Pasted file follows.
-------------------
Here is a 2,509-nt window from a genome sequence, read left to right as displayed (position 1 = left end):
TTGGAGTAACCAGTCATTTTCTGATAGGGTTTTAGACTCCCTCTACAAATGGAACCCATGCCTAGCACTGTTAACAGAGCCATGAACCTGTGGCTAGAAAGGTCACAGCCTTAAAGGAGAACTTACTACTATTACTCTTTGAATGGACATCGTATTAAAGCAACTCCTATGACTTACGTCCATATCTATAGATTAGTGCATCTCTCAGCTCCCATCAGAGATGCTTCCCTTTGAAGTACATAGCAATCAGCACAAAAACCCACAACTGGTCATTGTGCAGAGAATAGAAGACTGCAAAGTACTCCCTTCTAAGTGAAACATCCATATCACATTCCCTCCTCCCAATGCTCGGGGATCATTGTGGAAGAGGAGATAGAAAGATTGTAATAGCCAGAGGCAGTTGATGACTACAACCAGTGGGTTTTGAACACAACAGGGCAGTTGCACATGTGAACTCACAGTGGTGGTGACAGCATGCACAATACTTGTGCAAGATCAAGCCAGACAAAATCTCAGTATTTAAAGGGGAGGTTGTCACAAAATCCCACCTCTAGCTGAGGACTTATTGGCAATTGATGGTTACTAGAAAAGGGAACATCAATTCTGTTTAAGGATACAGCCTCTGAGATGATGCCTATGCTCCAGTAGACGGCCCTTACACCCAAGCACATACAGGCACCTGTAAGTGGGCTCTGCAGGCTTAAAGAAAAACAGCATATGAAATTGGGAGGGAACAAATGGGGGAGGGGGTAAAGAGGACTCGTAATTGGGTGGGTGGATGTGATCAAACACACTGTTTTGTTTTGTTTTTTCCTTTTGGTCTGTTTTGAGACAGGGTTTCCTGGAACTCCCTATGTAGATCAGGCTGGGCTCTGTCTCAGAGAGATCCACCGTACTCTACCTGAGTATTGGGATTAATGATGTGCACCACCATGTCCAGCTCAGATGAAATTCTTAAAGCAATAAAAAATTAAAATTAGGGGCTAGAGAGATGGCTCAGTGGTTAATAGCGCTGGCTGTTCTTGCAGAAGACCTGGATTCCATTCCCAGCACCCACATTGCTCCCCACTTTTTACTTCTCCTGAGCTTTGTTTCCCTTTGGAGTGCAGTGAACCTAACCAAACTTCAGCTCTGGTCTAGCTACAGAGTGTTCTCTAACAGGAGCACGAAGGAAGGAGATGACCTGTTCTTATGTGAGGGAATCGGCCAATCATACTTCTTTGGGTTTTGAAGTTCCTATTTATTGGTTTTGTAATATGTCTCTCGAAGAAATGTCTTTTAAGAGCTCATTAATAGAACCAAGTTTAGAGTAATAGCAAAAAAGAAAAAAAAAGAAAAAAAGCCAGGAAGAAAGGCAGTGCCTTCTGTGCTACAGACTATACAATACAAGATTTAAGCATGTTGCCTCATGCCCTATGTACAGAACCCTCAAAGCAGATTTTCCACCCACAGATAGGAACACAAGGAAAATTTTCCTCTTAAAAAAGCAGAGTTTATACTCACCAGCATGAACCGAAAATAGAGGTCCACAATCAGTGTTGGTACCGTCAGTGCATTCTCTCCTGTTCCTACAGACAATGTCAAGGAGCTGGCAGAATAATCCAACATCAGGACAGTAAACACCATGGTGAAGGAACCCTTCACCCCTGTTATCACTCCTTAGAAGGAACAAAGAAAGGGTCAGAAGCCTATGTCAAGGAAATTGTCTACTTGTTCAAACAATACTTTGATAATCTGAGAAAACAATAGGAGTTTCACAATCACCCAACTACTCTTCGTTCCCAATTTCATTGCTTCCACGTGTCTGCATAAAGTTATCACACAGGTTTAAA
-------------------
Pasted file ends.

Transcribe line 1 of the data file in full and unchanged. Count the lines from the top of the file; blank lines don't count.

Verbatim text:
Here is a 2,509-nt window from a genome sequence, read left to right as displayed (position 1 = left end):